New Face of Canadian Winemaking

By / Mavericks / December 16th, 2007 / 2

Nova Scotia–raised Gina Haverstock caught the wine bug while working at the Jost Vineyards in Malagash, shortly after graduating with a BSc from the University of New Brunswick. Her experience at Jost was life-transforming: she abandoned plans to become a doctor and set her sights on winemaking instead, going on to complete the prestigious program in cool-climate oenology and viticulture at Brock University in Ontario. The energetic Haverstock also managed to earn a sommelier certification through the International Sommelier Guild. She then went on to work in vineyards and wineries of such far-flung places as Hawke’s Bay in New Zealand, Rüdesheim in the Rheingau, the Wachau region of Austria, topping things off with a brief stint in Burgundy.

Last year, Haverstock returned to Nova Scotia’s Gaspereau Vineyards as its winemaker, just in time to hit the ground running with the 2006 harvest. Her experience, particularly in Germany and Austria, reinforced her passionate belief in the potential for cool-climate winemaking in her native province. By then, she had also developed a particular love for Riesling, the great grape of Germany.

Fortunately, Gaspereau Vineyards has a small patch of Riesling planted in an ideal corner of the vineyard, which became Haverstock’s special project for the 2006 vintage. “I must admit,” she says, “Riesling is a grape very close to my heart; after spending two vintages in the Rheingau in Germany, how could one not fall in love with this variety? It is famous for drawing flavours from the soil, especially minerality — a characteristic that the Gaspereau 2006 Riesling is not lacking. The wine is known to carry acidity well, making it a great food wine and one to chose with local cuisine, especially seafood.”

She has every reason to be proud of her achievement with the 2006 vintage. The Riesling is indeed splendid. But Gaspereau’s other varieties have fared equally well. As she is quick to point out, however, “all this talk about Riesling is by no means intended to shadow the great varieties that have made an exquisite mark in the Nova Scotia wine world, nor is it meant to take away from the ones that are just finding their footing and are starting to get the appreciation they deserve.”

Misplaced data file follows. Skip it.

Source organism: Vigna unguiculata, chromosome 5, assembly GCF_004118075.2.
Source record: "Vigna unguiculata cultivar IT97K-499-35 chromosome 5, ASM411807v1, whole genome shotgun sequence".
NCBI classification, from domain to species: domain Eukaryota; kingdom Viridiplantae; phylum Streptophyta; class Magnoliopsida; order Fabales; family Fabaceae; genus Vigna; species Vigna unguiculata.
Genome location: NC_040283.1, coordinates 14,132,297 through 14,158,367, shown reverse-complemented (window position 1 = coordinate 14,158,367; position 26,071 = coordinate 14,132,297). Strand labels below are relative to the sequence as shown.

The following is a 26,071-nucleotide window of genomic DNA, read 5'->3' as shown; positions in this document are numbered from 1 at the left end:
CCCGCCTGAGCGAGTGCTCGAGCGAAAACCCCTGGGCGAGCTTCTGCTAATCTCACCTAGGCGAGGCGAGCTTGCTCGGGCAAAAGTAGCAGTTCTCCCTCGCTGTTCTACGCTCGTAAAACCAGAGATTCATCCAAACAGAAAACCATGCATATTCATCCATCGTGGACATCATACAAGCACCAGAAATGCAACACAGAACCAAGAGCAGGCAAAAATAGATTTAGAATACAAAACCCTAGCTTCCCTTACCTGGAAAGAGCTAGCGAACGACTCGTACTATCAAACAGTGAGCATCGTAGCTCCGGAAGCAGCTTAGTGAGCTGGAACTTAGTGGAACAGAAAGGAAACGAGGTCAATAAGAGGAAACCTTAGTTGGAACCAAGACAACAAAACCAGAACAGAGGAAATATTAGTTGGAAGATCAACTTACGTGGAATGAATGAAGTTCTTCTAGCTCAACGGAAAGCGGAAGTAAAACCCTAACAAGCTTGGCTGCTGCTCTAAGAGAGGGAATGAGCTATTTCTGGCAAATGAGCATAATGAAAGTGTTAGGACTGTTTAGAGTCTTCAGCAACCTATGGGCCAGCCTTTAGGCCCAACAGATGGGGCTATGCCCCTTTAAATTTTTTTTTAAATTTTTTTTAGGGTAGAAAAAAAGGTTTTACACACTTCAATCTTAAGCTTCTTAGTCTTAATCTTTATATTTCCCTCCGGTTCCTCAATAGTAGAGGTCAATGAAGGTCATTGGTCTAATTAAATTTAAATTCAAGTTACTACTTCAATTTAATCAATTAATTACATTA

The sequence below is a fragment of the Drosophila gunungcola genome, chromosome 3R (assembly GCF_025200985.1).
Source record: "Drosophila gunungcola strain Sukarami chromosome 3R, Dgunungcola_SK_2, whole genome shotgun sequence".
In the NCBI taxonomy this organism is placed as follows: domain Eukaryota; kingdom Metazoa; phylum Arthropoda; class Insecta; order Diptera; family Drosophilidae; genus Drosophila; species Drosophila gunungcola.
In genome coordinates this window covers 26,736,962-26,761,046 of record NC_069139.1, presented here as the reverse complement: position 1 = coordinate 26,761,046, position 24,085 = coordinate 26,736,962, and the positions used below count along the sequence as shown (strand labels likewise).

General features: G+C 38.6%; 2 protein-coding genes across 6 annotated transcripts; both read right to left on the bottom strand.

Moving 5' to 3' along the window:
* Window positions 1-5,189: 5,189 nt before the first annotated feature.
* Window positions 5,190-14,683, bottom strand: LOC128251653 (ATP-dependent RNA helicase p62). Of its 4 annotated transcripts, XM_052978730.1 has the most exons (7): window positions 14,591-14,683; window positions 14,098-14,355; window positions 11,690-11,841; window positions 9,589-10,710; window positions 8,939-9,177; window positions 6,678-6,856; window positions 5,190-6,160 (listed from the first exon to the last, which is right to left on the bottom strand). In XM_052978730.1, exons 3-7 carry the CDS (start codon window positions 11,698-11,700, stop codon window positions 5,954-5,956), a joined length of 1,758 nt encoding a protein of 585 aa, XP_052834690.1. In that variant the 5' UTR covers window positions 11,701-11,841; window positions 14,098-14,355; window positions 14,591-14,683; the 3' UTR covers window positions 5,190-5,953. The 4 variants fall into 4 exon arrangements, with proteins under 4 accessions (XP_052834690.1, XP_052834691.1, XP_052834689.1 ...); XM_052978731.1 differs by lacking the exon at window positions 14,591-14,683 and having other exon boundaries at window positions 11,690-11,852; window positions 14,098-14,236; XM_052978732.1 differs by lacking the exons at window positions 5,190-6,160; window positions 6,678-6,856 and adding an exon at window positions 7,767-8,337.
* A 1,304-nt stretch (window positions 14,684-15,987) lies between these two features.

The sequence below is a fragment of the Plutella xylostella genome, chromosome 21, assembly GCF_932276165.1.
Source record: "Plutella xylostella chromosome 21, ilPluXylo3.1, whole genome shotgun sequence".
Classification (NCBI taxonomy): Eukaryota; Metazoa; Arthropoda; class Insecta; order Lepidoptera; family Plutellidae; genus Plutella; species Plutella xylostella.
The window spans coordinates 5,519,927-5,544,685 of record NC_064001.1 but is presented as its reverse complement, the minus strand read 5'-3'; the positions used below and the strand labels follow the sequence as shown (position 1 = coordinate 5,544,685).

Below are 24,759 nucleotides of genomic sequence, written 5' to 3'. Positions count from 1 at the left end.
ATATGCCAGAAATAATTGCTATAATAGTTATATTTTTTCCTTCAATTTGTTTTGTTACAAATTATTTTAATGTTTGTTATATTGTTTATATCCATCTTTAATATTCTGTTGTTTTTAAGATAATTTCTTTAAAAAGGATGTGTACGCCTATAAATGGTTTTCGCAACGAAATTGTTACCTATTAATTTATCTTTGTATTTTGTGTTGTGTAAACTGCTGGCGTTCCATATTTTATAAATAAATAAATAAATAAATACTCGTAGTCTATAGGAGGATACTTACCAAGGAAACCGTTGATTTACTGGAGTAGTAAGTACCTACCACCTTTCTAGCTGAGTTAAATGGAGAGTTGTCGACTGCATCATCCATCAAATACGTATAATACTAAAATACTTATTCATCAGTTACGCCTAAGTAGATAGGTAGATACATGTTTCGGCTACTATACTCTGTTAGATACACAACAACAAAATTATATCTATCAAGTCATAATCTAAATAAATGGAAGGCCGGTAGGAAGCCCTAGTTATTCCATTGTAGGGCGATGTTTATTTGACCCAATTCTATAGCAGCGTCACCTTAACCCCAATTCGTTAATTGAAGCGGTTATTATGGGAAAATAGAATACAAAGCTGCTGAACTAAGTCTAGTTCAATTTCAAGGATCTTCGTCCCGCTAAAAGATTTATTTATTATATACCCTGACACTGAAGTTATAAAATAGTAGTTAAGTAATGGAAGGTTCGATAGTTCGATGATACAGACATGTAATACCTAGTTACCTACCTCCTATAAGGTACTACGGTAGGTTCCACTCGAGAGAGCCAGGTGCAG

She singles out L’Acadie, the variety that has become Nova Scotia’s benchmark white grape, noting that it performs really well in the vineyard. “It is an interesting grape in that it can take to so many different winemaking and aging techniques (lees contact, cool fermented, oak-aged, méthode champenoise).” This, Haverstock says, “makes it versatile and allows it to wear the imprint of its winemaker’s style but, yet, it has enough personality to carry through the L’Acadie characteristics.” Lucie Kuhlmann, a variety similar to the more-commonly-seen Maréchal Foch, also has great potential in Nova Scotia apparently. “The variety is relatively early-ripening and shows amazing ripe-berry fruit characteristic combined with a nice tannin level. It seems to respond well to oak aging as well, making it a great grape to work with.”

Haverstock’s approach is to use her wide-ranging experience and adapt her influences and knowledge to what works best for Nova Scotia. “As in any line of work,” she says, “there is taking from what you know and there is adapting to the circumstances; a combination of these two things, in my opinion, makes for the best product.”

Since her return, she has been particularly impressed by the push toward pairing Nova Scotian wines with locally prepared and grown foods. She is brimming with confidence about Nova Scotia’s potential. “For a wine region that is still in its infancy, we should be proud of the accomplishments. We have an ever-increasing wealth of knowledge in the industry, strong boards and associations to promote and ensure only the highest quality wine growing in the province. I feel honoured to be a part of an industry with such a bright future.” With her talent, energy and infectiously bubbly personality, Gina Haverstock looks set to be an important player in the bright future she foresees.



Sean Wood is a weekly wine columnist for the Halifax Chronicle Herald. He has written for both national and international wine magazines and travels frequently to report on wine regions throughout the world. He has provided consulting services to government on wine-related issues as well to the hospitality industry. Sean also serves frequently as a wine judge. His book Wineries and Wine Country of Nova Scotia was published in September 2006.

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